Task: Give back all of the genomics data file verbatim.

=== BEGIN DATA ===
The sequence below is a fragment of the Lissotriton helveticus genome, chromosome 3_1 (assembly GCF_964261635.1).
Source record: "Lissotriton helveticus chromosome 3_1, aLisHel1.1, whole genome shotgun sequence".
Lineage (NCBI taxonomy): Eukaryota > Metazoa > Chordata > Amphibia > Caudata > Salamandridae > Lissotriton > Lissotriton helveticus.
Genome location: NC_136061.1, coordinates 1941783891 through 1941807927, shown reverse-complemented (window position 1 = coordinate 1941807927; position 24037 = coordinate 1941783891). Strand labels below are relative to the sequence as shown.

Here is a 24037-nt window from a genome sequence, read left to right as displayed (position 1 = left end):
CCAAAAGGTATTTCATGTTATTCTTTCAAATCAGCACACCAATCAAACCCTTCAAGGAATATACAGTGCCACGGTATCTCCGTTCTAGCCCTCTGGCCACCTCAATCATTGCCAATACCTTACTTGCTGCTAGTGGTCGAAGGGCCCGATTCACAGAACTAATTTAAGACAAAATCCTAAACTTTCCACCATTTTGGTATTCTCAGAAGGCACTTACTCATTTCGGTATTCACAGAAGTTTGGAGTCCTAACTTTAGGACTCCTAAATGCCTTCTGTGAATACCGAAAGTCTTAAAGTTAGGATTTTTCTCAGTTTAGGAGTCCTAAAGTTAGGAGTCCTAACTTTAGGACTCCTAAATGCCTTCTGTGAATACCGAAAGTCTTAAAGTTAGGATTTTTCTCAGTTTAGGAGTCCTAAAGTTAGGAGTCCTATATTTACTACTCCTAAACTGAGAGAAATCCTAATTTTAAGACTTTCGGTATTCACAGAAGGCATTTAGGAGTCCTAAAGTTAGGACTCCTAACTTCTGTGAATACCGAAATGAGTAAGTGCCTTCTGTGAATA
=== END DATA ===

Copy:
The sequence below is a fragment of the Lissotriton helveticus genome, chromosome 3_1 (assembly GCF_964261635.1).
Source record: "Lissotriton helveticus chromosome 3_1, aLisHel1.1, whole genome shotgun sequence".
Lineage (NCBI taxonomy): Eukaryota > Metazoa > Chordata > Amphibia > Caudata > Salamandridae > Lissotriton > Lissotriton helveticus.
Genome location: NC_136061.1, coordinates 1941783891 through 1941807927, shown reverse-complemented (window position 1 = coordinate 1941807927; position 24037 = coordinate 1941783891). Strand labels below are relative to the sequence as shown.

Here is a 24037-nt window from a genome sequence, read left to right as displayed (position 1 = left end):
CCAAAAGGTATTTCATGTTATTCTTTCAAATCAGCACACCAATCAAACCCTTCAAGGAATATACAGTGCCACGGTATCTCCGTTCTAGCCCTCTGGCCACCTCAATCATTGCCAATACCTTACTTGCTGCTAGTGGTCGAAGGGCCCGATTCACAGAACTAATTTAAGACAAAATCCTAAACTTTCCACCATTTTGGTATTCTCAGAAGGCACTTACTCATTTCGGTATTCACAGAAGTTTGGAGTCCTAACTTTAGGACTCCTAAATGCCTTCTGTGAATACCGAAAGTCTTAAAGTTAGGATTTTTCTCAGTTTAGGAGTCCTAAAGTTAGGAGTCCTAACTTTAGGACTCCTAAATGCCTTCTGTGAATACCGAAAGTCTTAAAGTTAGGATTTTTCTCAGTTTAGGAGTCCTAAAGTTAGGAGTCCTATATTTACTACTCCTAAACTGAGAGAAATCCTAATTTTAAGACTTTCGGTATTCACAGAAGGCATTTAGGAGTCCTAAAGTTAGGACTCCTAACTTCTGTGAATACCGAAATGAGTAAGTGCCTTCTGTGAATA